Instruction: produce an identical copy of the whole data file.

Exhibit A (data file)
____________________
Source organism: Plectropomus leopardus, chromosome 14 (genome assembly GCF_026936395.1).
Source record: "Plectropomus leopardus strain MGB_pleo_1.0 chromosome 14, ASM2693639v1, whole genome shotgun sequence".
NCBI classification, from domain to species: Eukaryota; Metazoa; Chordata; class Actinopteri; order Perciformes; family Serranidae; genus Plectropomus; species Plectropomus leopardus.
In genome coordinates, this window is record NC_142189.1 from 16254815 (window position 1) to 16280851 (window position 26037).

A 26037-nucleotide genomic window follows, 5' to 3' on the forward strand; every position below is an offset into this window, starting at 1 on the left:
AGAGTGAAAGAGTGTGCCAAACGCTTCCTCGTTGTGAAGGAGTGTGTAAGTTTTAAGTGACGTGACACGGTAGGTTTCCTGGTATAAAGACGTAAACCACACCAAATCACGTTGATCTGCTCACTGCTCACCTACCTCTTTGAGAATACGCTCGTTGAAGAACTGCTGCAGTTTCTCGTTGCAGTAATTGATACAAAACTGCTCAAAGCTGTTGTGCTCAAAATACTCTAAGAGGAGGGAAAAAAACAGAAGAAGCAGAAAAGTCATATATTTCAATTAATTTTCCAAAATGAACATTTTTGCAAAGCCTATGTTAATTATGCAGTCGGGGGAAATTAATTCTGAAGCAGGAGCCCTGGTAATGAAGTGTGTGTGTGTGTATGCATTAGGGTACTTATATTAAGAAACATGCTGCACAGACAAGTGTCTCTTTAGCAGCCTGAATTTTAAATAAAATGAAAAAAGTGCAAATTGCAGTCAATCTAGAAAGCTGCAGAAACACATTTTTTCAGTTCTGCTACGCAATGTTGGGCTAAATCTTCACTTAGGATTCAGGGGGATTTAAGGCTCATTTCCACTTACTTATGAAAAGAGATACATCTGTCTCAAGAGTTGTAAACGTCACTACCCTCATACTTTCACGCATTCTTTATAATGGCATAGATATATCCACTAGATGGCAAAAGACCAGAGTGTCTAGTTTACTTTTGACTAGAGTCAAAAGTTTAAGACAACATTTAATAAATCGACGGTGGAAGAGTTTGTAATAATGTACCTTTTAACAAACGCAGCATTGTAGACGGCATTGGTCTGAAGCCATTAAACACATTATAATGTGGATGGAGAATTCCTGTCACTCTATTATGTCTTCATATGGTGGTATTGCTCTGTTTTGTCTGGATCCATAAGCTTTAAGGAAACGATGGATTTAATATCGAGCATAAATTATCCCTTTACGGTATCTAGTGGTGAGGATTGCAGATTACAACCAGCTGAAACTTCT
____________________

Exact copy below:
Source organism: Plectropomus leopardus, chromosome 14 (genome assembly GCF_026936395.1).
Source record: "Plectropomus leopardus strain MGB_pleo_1.0 chromosome 14, ASM2693639v1, whole genome shotgun sequence".
NCBI classification, from domain to species: Eukaryota; Metazoa; Chordata; class Actinopteri; order Perciformes; family Serranidae; genus Plectropomus; species Plectropomus leopardus.
In genome coordinates, this window is record NC_142189.1 from 16254815 (window position 1) to 16280851 (window position 26037).

A 26037-nucleotide genomic window follows, 5' to 3' on the forward strand; every position below is an offset into this window, starting at 1 on the left:
AGAGTGAAAGAGTGTGCCAAACGCTTCCTCGTTGTGAAGGAGTGTGTAAGTTTTAAGTGACGTGACACGGTAGGTTTCCTGGTATAAAGACGTAAACCACACCAAATCACGTTGATCTGCTCACTGCTCACCTACCTCTTTGAGAATACGCTCGTTGAAGAACTGCTGCAGTTTCTCGTTGCAGTAATTGATACAAAACTGCTCAAAGCTGTTGTGCTCAAAATACTCTAAGAGGAGGGAAAAAAACAGAAGAAGCAGAAAAGTCATATATTTCAATTAATTTTCCAAAATGAACATTTTTGCAAAGCCTATGTTAATTATGCAGTCGGGGGAAATTAATTCTGAAGCAGGAGCCCTGGTAATGAAGTGTGTGTGTGTGTATGCATTAGGGTACTTATATTAAGAAACATGCTGCACAGACAAGTGTCTCTTTAGCAGCCTGAATTTTAAATAAAATGAAAAAAGTGCAAATTGCAGTCAATCTAGAAAGCTGCAGAAACACATTTTTTCAGTTCTGCTACGCAATGTTGGGCTAAATCTTCACTTAGGATTCAGGGGGATTTAAGGCTCATTTCCACTTACTTATGAAAAGAGATACATCTGTCTCAAGAGTTGTAAACGTCACTACCCTCATACTTTCACGCATTCTTTATAATGGCATAGATATATCCACTAGATGGCAAAAGACCAGAGTGTCTAGTTTACTTTTGACTAGAGTCAAAAGTTTAAGACAACATTTAATAAATCGACGGTGGAAGAGTTTGTAATAATGTACCTTTTAACAAACGCAGCATTGTAGACGGCATTGGTCTGAAGCCATTAAACACATTATAATGTGGATGGAGAATTCCTGTCACTCTATTATGTCTTCATATGGTGGTATTGCTCTGTTTTGTCTGGATCCATAAGCTTTAAGGAAACGATGGATTTAATATCGAGCATAAATTATCCCTTTACGGTATCTAGTGGTGAGGATTGCAGATTACAACCAGCTGAAACTTCT